By Michelle May, MD and Megrette Fletcher, M.Ed., RD., CDCES authors of Eat What You Love, Love What You Eat with Diabetes
If you have diabetes you may have heard that you need to eat on a rigid schedule. That may have been true 10, 20 or 30 years ago when medication options were limited. The great news is there are a lot of new diabetes medications and most don’t require you to eat at set times or eat when you’re not even hungry!
This significant advance in diabetes care is helpful if you are trying to be more mindful and use hunger as your guide for eating. Your hunger and fullness levels usually reflect the rise and fall of your blood glucose so you can use the Hunger and Fullness Scale (page 53 of Eat What You Love, Love What You Eat with Diabetes) to begin to fine-tune your eating patterns for optimal energy and glucose control. Starting in the middle, let’s work our way down the scale.
Level 5 or higher. If you’re at level 5 or above and want to eat or keep eating, you know that something other than hunger triggered this urge. This is an opportunity to learn more about yourself and how you respond to your environment and emotions.
Level 4. When your hunger level is at 4, you’re slightly hungry and starting to think about eating. You can begin to plan for it by making sure time and food will be available when you’re ready to eat. There will be times when you’ll want to eat even though you’re only slightly hungry, for example, at a mealtime or when you won’t have another opportunity to eat later. Just keep in mind that if you’re only a little hungry, you need only a little food.
Level 3 or 2. The ideal time to begin eating is when you reach level 3 or 2. At this point you’re significantly hungry, so food will be pleasurable and satisfying. Eating at this point also prevents a low blood glucose reaction if you’re on medications that put you at risk for hypoglycemia, as we’ll explore next. It’s important to plan meals ahead of time and to be prepared to respond to hunger even when it’s not a conventional mealtime. Keep nutritious foods on hand-in your office, purse, briefcase, car, gym bag, carry-on-to eat when you’re hungry.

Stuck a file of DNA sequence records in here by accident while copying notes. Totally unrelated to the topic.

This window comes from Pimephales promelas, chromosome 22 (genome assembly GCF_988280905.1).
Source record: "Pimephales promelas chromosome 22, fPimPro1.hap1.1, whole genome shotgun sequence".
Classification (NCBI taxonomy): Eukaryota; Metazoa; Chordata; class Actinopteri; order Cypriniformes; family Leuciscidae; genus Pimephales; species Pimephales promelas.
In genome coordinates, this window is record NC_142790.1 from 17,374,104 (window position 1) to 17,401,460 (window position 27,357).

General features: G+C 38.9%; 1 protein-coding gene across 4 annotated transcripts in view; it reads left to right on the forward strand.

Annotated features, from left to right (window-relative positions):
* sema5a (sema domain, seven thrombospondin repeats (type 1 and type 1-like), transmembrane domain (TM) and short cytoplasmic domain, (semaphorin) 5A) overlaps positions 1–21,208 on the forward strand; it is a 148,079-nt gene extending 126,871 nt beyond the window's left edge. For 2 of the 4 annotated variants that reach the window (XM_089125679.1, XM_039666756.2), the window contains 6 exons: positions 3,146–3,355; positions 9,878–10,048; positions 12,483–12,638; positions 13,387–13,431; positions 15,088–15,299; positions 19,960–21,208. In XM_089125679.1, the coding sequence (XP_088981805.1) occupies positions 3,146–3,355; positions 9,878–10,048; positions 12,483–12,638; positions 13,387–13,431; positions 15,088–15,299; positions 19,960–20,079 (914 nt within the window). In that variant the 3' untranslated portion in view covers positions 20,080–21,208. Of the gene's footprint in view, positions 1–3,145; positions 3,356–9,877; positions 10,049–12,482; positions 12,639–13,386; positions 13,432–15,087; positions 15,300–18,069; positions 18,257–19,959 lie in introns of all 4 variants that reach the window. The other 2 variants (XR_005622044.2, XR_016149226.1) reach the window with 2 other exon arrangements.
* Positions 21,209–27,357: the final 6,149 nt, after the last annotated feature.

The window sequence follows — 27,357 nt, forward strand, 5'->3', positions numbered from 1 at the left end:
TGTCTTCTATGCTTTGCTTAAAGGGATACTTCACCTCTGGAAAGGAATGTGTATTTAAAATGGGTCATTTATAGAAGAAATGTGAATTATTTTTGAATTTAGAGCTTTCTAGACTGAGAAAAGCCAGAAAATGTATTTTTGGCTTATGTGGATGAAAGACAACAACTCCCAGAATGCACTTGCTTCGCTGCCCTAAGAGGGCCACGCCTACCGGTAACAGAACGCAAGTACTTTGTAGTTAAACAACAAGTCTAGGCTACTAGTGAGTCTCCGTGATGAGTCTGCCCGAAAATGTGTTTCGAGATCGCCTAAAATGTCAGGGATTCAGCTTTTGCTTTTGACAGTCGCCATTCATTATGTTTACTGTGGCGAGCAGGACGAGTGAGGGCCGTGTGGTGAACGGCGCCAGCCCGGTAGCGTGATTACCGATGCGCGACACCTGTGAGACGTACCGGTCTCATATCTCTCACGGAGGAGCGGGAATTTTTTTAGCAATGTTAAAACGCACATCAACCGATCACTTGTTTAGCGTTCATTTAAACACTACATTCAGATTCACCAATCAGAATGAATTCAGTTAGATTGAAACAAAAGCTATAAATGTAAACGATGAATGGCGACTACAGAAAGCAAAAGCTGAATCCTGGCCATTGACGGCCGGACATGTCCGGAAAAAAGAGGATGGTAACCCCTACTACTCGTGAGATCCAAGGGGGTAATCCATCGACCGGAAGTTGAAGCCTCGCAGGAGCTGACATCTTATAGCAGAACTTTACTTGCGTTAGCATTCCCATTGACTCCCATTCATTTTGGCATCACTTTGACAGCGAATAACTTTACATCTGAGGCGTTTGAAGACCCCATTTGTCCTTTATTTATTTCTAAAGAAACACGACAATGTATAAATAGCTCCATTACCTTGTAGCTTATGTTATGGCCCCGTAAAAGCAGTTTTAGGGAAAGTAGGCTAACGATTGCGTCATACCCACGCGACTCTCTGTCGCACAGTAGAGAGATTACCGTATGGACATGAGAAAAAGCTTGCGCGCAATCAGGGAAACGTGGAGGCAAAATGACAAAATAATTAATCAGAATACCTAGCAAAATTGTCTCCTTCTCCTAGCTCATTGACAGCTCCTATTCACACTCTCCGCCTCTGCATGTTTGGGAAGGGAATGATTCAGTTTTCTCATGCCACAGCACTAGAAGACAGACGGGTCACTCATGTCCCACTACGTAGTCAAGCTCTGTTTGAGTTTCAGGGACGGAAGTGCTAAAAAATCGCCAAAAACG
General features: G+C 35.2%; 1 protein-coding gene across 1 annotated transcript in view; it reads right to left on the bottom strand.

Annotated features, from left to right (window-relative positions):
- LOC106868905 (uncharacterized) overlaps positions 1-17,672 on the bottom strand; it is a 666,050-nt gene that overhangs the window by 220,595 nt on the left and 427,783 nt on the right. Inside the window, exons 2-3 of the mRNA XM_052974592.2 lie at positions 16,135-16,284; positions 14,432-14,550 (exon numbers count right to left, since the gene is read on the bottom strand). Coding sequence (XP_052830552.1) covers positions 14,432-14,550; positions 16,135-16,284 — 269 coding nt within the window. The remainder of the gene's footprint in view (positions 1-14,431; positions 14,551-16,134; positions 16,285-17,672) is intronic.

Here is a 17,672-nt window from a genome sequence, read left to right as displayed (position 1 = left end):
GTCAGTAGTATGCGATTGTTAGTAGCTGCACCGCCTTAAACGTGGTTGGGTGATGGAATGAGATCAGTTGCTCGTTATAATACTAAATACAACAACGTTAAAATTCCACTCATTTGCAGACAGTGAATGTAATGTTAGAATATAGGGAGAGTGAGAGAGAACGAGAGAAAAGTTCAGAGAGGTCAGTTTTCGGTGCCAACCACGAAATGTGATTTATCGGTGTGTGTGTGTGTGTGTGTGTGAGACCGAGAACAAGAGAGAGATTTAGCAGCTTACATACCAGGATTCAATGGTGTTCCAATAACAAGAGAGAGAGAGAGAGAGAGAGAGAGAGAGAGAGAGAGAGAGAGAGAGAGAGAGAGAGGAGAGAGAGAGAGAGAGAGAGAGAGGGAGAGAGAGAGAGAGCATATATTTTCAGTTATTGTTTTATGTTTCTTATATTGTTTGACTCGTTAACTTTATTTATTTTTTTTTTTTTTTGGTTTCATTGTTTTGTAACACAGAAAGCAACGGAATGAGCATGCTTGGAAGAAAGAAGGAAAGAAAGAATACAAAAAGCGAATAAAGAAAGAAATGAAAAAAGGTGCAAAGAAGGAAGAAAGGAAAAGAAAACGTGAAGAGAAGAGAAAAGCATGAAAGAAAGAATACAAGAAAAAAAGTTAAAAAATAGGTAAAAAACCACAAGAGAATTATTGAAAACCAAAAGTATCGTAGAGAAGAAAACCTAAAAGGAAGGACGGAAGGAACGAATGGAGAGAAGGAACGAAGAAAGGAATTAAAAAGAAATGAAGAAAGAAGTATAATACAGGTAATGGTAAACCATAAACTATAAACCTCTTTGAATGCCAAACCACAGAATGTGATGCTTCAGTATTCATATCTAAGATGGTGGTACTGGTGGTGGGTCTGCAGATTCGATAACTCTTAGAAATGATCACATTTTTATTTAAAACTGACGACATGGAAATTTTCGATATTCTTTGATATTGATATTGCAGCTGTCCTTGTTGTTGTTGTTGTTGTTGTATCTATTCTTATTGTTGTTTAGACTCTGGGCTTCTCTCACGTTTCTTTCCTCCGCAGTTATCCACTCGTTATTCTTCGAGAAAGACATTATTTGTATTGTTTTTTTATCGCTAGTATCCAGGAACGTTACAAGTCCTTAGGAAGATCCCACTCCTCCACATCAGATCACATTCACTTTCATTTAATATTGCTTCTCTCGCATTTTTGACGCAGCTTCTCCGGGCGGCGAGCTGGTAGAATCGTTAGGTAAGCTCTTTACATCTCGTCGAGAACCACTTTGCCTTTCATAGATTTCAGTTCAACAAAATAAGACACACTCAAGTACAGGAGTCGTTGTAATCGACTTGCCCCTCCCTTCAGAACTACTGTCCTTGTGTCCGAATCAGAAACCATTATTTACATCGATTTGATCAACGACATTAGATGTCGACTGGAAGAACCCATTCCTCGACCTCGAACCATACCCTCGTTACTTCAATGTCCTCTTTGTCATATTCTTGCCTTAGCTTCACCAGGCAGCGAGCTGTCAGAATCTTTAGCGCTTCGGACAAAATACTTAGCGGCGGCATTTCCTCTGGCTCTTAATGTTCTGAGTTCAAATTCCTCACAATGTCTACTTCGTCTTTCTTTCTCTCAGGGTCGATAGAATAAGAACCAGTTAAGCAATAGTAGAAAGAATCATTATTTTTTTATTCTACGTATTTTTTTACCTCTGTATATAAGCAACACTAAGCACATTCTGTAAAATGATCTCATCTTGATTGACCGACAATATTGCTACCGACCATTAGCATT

Level 1. If you put off eating or don’t notice that you’re hungry until you’re famished or hypoglycemic, you may not think as clearly or make mindful decisions about what to eat. When you’re at level 1, you’re more likely to eat anything you can get your hands on and to eat too quickly to notice when you’ve had enough. That’s why you can easily go from starving to stuffed. If you are at risk for hypoglycemia, it’s especially important to monitor your hunger symptoms, blood glucose levels, or both so you can respond rapidly and appropriately.
Level 0. If you are at risk for hypoglycemia (low blood sugar) because of the medications you take, a “0” means that your blood sugar is too low (less than 70 mg/dL). Immediately stop what you are doing and treat the low blood glucose level with 15 grams of carbohydrates. Examples:
4 oz of juice
3-4 glucose tablets
6 saltine crackers
8 oz of skim milk
Avoid choosing foods that are high in fat (like a chocolate bar or potato chips) because the fat will actually slow down the absorption of the carbohydrates.
Wait 15 minutes and retest your blood sugar. If your blood sugar is still less than 70 mg/dL take another 15 grams of carbohydrates wait 15 minutes and retest, until your blood sugar is over 70 mg/dL. Once it is above 70 mg/dL, decide whether you are going to eat a meal within 1 hour. If you’re not, have a larger fat and protein containing snack such as ½ sandwich, yogurt with nuts, or peanut butter and crackers.
To learn more about how using your hunger to help with portion size, read chapter 5 of Eat What You Love, Love What You Eat with Diabetes, by Michelle May, MD with Megrette Fletcher M.Ed., RD, CDCES